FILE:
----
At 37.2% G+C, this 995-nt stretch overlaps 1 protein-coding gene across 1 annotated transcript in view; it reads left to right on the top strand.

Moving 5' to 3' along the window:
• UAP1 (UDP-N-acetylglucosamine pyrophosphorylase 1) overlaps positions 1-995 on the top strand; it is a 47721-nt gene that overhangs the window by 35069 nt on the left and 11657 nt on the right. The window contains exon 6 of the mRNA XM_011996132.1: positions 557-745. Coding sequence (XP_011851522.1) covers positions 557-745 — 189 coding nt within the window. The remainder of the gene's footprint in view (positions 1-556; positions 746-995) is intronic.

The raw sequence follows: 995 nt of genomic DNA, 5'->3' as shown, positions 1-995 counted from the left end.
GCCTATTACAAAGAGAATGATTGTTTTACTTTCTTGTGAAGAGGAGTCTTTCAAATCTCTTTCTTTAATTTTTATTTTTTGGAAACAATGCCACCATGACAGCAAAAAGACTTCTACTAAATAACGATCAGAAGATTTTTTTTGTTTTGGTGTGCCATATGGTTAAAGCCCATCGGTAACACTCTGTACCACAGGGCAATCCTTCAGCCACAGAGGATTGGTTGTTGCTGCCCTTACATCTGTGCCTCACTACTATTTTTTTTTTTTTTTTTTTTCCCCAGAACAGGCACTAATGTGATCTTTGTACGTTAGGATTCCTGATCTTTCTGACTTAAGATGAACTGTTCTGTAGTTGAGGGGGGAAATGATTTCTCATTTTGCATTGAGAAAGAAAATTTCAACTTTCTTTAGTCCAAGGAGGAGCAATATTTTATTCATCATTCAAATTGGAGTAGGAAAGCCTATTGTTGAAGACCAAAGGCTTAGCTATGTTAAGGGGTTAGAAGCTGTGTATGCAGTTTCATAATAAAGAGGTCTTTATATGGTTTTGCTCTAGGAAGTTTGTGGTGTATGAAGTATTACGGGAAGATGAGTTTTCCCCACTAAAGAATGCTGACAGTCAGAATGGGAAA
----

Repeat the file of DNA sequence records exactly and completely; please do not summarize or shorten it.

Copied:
At 37.2% G+C, this 995-nt stretch overlaps 1 protein-coding gene across 1 annotated transcript in view; it reads left to right on the top strand.

Moving 5' to 3' along the window:
• UAP1 (UDP-N-acetylglucosamine pyrophosphorylase 1) overlaps positions 1-995 on the top strand; it is a 47721-nt gene that overhangs the window by 35069 nt on the left and 11657 nt on the right. The window contains exon 6 of the mRNA XM_011996132.1: positions 557-745. Coding sequence (XP_011851522.1) covers positions 557-745 — 189 coding nt within the window. The remainder of the gene's footprint in view (positions 1-556; positions 746-995) is intronic.

The raw sequence follows: 995 nt of genomic DNA, 5'->3' as shown, positions 1-995 counted from the left end.
GCCTATTACAAAGAGAATGATTGTTTTACTTTCTTGTGAAGAGGAGTCTTTCAAATCTCTTTCTTTAATTTTTATTTTTTGGAAACAATGCCACCATGACAGCAAAAAGACTTCTACTAAATAACGATCAGAAGATTTTTTTTGTTTTGGTGTGCCATATGGTTAAAGCCCATCGGTAACACTCTGTACCACAGGGCAATCCTTCAGCCACAGAGGATTGGTTGTTGCTGCCCTTACATCTGTGCCTCACTACTATTTTTTTTTTTTTTTTTTTTCCCCAGAACAGGCACTAATGTGATCTTTGTACGTTAGGATTCCTGATCTTTCTGACTTAAGATGAACTGTTCTGTAGTTGAGGGGGGAAATGATTTCTCATTTTGCATTGAGAAAGAAAATTTCAACTTTCTTTAGTCCAAGGAGGAGCAATATTTTATTCATCATTCAAATTGGAGTAGGAAAGCCTATTGTTGAAGACCAAAGGCTTAGCTATGTTAAGGGGTTAGAAGCTGTGTATGCAGTTTCATAATAAAGAGGTCTTTATATGGTTTTGCTCTAGGAAGTTTGTGGTGTATGAAGTATTACGGGAAGATGAGTTTTCCCCACTAAAGAATGCTGACAGTCAGAATGGGAAA